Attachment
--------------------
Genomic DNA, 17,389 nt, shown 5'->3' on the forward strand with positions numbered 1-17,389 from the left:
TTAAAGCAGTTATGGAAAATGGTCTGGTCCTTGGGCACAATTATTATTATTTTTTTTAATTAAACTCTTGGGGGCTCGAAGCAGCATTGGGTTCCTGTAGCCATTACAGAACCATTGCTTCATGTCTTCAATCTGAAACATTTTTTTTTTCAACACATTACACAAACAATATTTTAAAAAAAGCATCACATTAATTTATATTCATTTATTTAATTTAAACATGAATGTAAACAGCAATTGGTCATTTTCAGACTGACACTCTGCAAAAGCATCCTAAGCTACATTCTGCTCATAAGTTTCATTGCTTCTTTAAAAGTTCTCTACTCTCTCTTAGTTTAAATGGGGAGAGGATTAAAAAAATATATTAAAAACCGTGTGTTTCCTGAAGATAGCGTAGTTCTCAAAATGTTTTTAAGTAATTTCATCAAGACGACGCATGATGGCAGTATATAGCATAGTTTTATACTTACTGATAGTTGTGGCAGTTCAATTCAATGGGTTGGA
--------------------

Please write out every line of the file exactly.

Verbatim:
Genomic DNA, 17,389 nt, shown 5'->3' on the forward strand with positions numbered 1-17,389 from the left:
TTAAAGCAGTTATGGAAAATGGTCTGGTCCTTGGGCACAATTATTATTATTTTTTTTAATTAAACTCTTGGGGGCTCGAAGCAGCATTGGGTTCCTGTAGCCATTACAGAACCATTGCTTCATGTCTTCAATCTGAAACATTTTTTTTTTCAACACATTACACAAACAATATTTTAAAAAAAGCATCACATTAATTTATATTCATTTATTTAATTTAAACATGAATGTAAACAGCAATTGGTCATTTTCAGACTGACACTCTGCAAAAGCATCCTAAGCTACATTCTGCTCATAAGTTTCATTGCTTCTTTAAAAGTTCTCTACTCTCTCTTAGTTTAAATGGGGAGAGGATTAAAAAAATATATTAAAAACCGTGTGTTTCCTGAAGATAGCGTAGTTCTCAAAATGTTTTTAAGTAATTTCATCAAGACGACGCATGATGGCAGTATATAGCATAGTTTTATACTTACTGATAGTTGTGGCAGTTCAATTCAATGGGTTGGA